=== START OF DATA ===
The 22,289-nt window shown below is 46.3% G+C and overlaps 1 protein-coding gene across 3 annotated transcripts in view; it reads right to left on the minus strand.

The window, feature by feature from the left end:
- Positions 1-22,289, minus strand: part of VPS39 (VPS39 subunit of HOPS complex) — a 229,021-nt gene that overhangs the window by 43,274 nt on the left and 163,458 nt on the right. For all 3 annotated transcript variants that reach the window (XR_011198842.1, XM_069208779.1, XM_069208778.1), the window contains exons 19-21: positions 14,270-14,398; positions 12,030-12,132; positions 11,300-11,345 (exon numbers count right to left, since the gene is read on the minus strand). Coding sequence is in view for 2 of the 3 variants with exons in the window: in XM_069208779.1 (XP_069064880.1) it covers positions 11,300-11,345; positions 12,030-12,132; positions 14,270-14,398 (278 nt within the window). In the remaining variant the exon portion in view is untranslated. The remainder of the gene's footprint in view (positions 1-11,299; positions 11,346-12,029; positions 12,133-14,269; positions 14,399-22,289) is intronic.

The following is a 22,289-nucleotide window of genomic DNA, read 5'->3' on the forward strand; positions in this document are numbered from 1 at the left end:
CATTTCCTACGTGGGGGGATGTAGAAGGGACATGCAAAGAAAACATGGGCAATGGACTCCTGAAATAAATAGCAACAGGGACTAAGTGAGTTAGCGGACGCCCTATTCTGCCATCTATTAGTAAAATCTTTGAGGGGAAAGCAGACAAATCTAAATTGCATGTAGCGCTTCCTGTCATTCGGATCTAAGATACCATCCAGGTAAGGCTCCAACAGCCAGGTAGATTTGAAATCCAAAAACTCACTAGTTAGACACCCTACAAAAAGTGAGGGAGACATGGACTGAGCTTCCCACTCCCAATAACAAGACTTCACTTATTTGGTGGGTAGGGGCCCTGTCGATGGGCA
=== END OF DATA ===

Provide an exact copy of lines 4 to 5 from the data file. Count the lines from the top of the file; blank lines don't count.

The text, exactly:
The following is a 22,289-nucleotide window of genomic DNA, read 5'->3' on the forward strand; positions in this document are numbered from 1 at the left end:
CATTTCCTACGTGGGGGGATGTAGAAGGGACATGCAAAGAAAACATGGGCAATGGACTCCTGAAATAAATAGCAACAGGGACTAAGTGAGTTAGCGGACGCCCTATTCTGCCATCTATTAGTAAAATCTTTGAGGGGAAAGCAGACAAATCTAAATTGCATGTAGCGCTTCCTGTCATTCGGATCTAAGATACCATCCAGGTAAGGCTCCAACAGCCAGGTAGATTTGAAATCCAAAAACTCACTAGTTAGACACCCTACAAAAAGTGAGGGAGACATGGACTGAGCTTCCCACTCCCAATAACAAGACTTCACTTATTTGGTGGGTAGGGGCCCTGTCGATGGGCA